Spasticity is a condition in which certain muscles contract continuously. This causes stiffness or tightness of the muscles. It may interfere with movement, speech, and manner of walking.


This condition is usually caused by damage to the portion of the brain or spinal cord that controls voluntary movement. It may occur in association with:

  • Spinal cord injury.

  • Multiple sclerosis.

  • Cerebral palsy.

  • Brain damage due to lack of oxygen.

  • Brain trauma.

  • Severe head injury.

  • Metabolic diseases such as:

  • Adrenoleukodystrophy.

  • ALS (Lou Gehrig's disease).

  • Phenylketonuria.


  • Increased muscle tone (hypertonicity).

  • A series of rapid muscle contractions (clonus).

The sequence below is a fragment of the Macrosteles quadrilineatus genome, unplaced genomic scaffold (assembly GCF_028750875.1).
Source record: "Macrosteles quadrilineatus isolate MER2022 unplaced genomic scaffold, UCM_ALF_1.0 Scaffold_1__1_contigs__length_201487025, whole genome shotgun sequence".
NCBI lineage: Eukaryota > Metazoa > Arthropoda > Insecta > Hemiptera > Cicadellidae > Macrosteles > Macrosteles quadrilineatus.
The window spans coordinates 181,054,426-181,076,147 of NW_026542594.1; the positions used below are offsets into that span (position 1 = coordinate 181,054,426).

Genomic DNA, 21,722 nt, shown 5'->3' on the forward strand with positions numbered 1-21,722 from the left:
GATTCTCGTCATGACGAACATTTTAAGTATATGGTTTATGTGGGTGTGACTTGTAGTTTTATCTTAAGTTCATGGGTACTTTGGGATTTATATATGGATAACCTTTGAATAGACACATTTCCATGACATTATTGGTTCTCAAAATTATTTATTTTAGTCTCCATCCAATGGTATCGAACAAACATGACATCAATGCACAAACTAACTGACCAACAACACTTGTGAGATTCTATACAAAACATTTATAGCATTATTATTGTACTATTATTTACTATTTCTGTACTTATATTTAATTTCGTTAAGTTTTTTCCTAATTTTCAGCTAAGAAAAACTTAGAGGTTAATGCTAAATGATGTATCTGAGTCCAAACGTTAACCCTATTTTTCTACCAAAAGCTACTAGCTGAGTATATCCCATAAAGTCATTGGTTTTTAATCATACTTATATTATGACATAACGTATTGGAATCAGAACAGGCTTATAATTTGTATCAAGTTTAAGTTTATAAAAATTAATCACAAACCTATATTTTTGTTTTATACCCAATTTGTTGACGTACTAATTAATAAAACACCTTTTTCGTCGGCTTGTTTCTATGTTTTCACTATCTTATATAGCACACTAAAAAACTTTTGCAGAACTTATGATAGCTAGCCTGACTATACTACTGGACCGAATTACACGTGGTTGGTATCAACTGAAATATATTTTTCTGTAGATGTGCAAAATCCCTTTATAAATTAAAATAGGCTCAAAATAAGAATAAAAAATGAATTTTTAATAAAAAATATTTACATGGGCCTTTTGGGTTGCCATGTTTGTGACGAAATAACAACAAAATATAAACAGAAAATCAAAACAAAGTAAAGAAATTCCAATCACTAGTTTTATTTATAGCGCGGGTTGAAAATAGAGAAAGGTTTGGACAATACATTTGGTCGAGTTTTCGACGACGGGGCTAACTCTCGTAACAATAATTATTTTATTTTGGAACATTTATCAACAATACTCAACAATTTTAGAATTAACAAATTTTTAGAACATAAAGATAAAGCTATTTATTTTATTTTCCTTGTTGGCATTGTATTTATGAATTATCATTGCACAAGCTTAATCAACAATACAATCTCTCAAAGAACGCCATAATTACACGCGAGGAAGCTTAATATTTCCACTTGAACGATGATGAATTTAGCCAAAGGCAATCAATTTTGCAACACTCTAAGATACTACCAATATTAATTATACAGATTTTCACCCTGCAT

• Exaggerated deep tendon reflexes.

  • Muscle spasms.

  • Involuntary crossing of the legs (scissoring).

  • Fixed joints.

The degree of spasticity varies. It ranges from mild muscle stiffness to severe, painful, and uncontrollable muscle spasms. It can interfere with rehabilitation in patients with certain disorders. It often interferes with daily activities.


Treatment may include:

  • Medications.

  • Physical therapy regimens. They may include muscle stretching and range of motion exercises. These help prevent shrinkage or shortening of muscles. They also help reduce the severity of symptoms.

  • Surgery. This may be recommended for tendon release or to sever the nerve-muscle pathway.


The outcome for those with spasticity depends on:

  • Severity of the spasticity.

  • Associated disorder(s).